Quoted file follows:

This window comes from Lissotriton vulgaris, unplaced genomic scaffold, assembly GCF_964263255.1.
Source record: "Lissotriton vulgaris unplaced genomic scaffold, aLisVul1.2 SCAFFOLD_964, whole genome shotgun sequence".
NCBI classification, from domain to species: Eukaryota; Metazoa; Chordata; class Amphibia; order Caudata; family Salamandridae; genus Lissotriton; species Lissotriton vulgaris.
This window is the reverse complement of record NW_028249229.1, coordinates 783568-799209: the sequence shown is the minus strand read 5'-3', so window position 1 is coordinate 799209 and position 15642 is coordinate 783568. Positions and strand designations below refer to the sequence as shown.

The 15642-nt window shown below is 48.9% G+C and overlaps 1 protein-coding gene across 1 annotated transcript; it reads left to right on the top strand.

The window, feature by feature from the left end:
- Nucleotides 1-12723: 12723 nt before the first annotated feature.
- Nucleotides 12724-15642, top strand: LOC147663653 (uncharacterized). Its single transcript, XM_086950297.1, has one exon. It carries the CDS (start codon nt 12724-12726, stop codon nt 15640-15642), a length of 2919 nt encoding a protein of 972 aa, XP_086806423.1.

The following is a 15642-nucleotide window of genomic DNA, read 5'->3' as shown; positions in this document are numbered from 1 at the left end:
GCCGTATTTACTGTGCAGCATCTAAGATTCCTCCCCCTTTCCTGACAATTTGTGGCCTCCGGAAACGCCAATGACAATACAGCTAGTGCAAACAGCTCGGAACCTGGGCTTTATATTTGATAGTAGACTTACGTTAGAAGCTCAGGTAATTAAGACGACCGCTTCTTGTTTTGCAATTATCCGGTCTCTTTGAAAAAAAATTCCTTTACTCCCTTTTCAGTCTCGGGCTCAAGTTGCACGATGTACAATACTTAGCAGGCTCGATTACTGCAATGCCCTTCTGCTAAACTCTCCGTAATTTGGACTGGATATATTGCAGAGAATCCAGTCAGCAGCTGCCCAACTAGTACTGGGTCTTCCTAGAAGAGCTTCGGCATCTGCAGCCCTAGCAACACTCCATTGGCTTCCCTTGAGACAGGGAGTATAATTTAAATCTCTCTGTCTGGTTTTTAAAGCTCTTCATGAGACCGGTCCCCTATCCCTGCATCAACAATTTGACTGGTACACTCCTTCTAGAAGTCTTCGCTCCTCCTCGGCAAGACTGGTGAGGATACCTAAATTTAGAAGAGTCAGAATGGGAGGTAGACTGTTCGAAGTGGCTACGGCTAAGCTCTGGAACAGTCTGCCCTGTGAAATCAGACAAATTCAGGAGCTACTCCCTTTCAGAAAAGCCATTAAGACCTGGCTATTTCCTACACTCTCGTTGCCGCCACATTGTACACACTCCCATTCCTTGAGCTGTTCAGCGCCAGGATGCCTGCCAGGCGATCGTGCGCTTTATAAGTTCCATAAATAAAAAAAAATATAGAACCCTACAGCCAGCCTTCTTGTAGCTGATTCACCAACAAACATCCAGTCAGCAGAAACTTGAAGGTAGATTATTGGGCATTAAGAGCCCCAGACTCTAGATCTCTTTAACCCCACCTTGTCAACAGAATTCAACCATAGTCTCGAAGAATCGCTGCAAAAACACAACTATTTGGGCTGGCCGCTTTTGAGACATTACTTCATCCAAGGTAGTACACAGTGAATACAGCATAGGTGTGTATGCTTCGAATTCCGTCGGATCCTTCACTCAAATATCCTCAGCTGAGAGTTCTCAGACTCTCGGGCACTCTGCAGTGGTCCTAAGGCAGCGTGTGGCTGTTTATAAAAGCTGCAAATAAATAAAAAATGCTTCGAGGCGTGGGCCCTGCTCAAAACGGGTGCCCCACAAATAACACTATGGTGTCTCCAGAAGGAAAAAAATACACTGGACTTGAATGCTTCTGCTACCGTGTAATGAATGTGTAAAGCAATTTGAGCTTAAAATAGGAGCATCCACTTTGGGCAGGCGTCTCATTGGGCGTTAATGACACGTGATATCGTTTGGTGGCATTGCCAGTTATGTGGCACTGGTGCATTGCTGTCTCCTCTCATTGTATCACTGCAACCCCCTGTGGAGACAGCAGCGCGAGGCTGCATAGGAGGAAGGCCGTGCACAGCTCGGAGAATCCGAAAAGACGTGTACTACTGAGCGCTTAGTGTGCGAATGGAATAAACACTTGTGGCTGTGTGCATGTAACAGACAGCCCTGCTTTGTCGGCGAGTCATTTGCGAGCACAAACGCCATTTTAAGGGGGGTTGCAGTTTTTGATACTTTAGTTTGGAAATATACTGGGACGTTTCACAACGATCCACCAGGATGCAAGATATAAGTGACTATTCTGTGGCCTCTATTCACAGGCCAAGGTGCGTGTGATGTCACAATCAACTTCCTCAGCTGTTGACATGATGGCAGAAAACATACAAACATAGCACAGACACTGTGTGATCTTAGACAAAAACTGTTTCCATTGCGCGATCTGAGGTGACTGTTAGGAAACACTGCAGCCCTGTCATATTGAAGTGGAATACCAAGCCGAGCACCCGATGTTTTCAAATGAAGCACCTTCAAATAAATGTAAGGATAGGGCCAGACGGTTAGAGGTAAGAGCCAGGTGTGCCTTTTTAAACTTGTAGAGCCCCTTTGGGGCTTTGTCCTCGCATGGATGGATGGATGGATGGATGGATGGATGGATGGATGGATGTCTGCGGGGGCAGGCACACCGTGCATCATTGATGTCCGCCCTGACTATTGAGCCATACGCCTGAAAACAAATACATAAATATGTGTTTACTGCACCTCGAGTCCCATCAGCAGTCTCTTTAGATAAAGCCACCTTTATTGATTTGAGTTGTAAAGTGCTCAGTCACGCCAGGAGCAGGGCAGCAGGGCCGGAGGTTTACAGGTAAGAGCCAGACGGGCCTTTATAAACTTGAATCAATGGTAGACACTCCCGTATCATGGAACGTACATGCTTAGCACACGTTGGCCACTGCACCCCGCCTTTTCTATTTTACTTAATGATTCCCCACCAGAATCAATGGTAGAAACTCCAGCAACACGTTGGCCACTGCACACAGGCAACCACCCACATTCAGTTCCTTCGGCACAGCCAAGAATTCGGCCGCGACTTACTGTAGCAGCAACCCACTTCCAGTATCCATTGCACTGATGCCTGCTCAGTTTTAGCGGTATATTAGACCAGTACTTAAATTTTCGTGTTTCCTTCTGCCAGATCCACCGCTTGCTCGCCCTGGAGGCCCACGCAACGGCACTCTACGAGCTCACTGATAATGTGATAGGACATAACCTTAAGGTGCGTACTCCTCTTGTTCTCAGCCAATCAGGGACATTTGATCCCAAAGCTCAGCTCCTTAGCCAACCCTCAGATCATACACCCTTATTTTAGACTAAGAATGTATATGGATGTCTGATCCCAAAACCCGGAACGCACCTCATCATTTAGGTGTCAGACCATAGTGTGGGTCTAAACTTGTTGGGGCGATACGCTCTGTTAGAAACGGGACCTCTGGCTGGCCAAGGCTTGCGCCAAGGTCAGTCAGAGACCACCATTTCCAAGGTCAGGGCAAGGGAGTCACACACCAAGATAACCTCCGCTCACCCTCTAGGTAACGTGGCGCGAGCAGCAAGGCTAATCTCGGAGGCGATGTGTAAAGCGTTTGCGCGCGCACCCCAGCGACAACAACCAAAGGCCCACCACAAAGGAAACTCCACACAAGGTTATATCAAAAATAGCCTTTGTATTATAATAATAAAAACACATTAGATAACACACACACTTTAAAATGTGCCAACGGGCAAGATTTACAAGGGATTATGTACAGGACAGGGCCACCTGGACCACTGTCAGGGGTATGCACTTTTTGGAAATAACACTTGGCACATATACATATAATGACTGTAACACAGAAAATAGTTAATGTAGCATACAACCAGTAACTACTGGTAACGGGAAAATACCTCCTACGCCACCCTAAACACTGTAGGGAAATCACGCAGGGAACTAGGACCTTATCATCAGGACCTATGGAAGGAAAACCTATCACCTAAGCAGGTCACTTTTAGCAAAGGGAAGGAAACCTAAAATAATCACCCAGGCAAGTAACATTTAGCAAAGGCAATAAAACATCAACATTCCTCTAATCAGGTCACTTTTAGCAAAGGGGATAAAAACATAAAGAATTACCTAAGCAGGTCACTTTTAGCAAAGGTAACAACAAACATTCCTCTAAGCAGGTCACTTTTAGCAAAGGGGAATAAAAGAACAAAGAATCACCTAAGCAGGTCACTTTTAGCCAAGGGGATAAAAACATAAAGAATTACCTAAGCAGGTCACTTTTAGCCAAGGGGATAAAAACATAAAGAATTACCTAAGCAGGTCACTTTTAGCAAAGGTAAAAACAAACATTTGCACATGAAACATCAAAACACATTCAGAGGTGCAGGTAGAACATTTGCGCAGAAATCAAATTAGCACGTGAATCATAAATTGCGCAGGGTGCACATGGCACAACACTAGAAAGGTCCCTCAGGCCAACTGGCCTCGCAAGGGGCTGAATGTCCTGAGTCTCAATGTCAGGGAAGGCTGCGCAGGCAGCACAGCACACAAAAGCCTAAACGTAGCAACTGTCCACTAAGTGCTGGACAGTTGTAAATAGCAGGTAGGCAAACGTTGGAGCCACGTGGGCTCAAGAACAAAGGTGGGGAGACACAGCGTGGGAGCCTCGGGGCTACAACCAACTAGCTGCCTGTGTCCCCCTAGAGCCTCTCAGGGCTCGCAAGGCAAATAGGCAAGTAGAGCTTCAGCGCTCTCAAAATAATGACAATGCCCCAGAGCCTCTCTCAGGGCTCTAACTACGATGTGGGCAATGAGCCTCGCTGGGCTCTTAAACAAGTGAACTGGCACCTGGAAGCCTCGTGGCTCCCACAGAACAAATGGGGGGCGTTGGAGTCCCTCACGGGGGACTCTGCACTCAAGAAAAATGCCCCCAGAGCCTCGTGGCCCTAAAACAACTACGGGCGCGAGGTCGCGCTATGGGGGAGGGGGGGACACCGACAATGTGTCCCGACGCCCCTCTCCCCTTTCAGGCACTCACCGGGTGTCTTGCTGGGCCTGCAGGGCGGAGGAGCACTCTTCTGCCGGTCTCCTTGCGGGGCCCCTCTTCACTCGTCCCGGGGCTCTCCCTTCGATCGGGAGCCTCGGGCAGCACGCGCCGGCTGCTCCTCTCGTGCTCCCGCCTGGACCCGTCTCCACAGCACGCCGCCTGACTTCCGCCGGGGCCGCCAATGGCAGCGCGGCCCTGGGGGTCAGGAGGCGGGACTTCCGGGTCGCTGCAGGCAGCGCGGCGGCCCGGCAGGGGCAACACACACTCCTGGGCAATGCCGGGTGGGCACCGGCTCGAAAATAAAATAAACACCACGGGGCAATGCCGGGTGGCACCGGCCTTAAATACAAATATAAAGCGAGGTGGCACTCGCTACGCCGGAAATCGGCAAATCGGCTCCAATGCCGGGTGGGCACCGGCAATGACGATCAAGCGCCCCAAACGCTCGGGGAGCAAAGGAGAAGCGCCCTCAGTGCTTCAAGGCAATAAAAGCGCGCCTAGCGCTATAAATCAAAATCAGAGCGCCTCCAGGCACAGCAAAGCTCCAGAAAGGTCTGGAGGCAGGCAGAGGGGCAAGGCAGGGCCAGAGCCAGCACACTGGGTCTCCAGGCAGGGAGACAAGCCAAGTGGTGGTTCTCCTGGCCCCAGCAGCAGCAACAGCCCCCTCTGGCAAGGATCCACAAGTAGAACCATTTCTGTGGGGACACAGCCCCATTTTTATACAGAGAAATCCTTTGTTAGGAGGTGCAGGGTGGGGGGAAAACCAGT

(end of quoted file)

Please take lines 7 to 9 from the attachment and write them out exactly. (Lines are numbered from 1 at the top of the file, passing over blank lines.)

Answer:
- Nucleotides 1-12723: 12723 nt before the first annotated feature.
- Nucleotides 12724-15642, top strand: LOC147663653 (uncharacterized). Its single transcript, XM_086950297.1, has one exon. It carries the CDS (start codon nt 12724-12726, stop codon nt 15640-15642), a length of 2919 nt encoding a protein of 972 aa, XP_086806423.1.

The following is a 15642-nucleotide window of genomic DNA, read 5'->3' as shown; positions in this document are numbered from 1 at the left end: